Lord of the Flies, Coral Island and the Role of Adults - Essay

1558 WordsNov 9, 20127 Pages
It is known that to fully appreciate the novel “Lord of the Flies” (1954) by William Golding (1911-1993) it is necessary to have read Robert Michael Ballantyne’s (1825-1894) “Coral Island” (1858), or at least to understand its theme and treatment. And so, since it was Golding’s intention to set himself to write an island story that deliberately challenged Ballantyne’s model in “Coral Island” -by inverting its assumptions and values- we can explore multiple angles from which the two novels can be compared and studied. An item which seems quite interesting when analysing both texts is that one related to civilization and its adult exponents. After a thorough reading and focusing on very clear and specific elements we happen to notice the…show more content…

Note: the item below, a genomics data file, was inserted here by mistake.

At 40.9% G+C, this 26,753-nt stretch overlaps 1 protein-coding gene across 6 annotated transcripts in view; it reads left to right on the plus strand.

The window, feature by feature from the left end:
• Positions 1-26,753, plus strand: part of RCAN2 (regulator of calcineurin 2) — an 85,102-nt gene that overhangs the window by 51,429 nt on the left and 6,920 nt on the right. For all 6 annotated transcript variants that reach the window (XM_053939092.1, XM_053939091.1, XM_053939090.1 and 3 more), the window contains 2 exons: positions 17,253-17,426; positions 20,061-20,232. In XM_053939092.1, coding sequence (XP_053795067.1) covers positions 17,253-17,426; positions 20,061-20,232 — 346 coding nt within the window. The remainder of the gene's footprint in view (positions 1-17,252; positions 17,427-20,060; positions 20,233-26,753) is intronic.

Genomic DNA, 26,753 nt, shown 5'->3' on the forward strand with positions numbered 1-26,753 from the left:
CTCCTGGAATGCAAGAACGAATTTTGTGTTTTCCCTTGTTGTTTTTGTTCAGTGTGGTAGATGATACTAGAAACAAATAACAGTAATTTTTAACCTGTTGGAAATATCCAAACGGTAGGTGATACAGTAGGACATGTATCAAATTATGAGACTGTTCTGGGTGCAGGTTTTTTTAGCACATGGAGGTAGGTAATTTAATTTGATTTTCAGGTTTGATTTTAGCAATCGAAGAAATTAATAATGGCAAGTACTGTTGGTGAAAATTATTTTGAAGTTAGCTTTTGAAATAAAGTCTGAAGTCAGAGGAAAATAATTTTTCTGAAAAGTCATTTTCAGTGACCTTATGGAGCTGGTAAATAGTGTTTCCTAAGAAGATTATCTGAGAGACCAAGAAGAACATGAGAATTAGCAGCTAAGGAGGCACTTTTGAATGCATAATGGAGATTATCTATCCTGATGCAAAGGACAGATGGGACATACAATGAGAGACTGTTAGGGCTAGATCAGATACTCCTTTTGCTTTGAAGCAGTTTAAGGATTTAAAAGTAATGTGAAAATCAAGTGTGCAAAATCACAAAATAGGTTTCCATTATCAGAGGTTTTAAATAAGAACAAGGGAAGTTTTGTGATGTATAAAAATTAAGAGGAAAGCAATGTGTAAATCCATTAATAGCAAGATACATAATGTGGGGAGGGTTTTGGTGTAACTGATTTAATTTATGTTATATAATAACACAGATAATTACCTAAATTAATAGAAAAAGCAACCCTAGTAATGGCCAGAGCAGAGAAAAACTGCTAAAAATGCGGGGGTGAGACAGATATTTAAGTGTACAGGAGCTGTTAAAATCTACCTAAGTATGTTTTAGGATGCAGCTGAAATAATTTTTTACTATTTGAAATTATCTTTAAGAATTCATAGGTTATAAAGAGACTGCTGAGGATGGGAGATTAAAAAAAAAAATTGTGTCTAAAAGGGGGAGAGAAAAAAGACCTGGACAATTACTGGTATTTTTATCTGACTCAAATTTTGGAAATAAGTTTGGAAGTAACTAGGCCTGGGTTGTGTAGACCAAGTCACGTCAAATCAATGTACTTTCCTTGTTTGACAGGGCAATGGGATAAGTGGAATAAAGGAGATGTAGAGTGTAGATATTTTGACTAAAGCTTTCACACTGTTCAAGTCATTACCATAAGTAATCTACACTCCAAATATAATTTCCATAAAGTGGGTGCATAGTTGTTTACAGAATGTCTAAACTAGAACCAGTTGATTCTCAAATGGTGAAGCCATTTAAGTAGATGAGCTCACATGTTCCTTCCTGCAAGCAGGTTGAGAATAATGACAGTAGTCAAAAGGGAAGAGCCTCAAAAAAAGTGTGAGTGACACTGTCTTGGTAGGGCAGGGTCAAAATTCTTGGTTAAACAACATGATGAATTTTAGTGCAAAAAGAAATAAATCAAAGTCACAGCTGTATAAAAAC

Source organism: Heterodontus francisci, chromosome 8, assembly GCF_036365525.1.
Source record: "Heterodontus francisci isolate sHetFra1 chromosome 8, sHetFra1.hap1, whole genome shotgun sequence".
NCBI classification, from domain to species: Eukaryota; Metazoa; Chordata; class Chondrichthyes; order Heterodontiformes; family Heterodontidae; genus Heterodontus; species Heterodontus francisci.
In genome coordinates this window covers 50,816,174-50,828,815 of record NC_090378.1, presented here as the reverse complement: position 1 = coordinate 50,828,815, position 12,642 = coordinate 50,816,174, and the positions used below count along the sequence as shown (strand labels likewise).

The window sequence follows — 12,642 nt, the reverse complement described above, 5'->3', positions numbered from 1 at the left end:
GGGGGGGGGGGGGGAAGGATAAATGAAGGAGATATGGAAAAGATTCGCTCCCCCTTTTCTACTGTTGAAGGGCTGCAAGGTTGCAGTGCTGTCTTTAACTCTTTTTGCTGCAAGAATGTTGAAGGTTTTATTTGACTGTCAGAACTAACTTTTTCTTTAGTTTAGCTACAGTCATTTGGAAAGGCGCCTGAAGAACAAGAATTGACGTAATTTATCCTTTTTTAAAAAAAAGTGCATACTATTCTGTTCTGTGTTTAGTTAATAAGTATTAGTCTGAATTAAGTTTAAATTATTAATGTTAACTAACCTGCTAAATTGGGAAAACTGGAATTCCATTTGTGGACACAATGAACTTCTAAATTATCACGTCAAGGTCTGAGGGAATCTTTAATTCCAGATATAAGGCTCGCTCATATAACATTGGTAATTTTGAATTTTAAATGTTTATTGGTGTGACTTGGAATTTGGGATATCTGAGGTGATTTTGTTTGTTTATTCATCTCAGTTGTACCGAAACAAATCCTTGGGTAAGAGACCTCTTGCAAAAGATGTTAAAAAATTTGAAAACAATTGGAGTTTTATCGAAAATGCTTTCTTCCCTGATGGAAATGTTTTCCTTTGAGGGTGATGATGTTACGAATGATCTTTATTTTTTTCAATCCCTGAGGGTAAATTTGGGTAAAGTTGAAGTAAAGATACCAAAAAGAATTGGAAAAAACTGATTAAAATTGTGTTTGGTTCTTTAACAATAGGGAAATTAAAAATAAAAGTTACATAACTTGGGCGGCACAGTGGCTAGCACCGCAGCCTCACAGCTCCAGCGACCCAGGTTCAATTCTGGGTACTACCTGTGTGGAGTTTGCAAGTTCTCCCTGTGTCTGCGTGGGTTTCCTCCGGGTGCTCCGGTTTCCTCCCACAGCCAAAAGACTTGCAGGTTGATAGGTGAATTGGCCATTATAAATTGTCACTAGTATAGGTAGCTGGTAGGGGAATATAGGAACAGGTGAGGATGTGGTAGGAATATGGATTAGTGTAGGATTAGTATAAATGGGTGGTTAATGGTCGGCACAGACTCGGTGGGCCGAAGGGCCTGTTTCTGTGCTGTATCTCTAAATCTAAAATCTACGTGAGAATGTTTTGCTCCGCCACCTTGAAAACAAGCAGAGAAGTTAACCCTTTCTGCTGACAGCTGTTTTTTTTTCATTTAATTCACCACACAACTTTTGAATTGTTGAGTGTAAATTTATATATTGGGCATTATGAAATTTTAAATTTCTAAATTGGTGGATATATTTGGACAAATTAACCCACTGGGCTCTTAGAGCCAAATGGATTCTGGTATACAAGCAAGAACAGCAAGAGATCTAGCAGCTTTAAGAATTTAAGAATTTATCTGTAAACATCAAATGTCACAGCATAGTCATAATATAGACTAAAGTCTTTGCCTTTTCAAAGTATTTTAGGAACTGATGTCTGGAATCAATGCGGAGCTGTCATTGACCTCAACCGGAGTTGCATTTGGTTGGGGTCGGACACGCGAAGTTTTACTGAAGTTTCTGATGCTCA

Or, How can an ambassador of an atomic war stand for the parental protection or even a mature model to be followed? The naval officer’s ignorance, his lack of understanding of what has been going on, is ironical.4 Furthermore, what Golding is trying to make clear at this instance is the decadent figure of the human adult, and by extension, of the whole human civilized world. Let us now turn to R.M. Ballantyne’s “Coral Island”. Here, the concern about civilization, seems to be very well defined as well as good and evil are so clearly separated that there cannot be any conflict between them.5 In spite of this, when we come to a closer look we find a special complexity within a number of characters. Everything about Ballantyne’s boys, who are older by some years than Golding’s boys, is confident and positive. The novel as a whole, pictures the assumptions and values of the Victorian period in affirming progress, imperialism, self-reliance, the Creator, the goodness of nature and of human nature- when Christianised at least 6 Actually, this is quite an interesting item to focus on. On the one hand there are the dark-skinned people referred to as “the savages”, who are in fact the native inhabitants from the neighbouring islands. They are a kind of primitive adults, constantly characterised as cruel, uncivilised inferior beings. Their rituals, their form of life, the whole of their culture is described as barbarian and demoniac and Ralph, our young narrator, is
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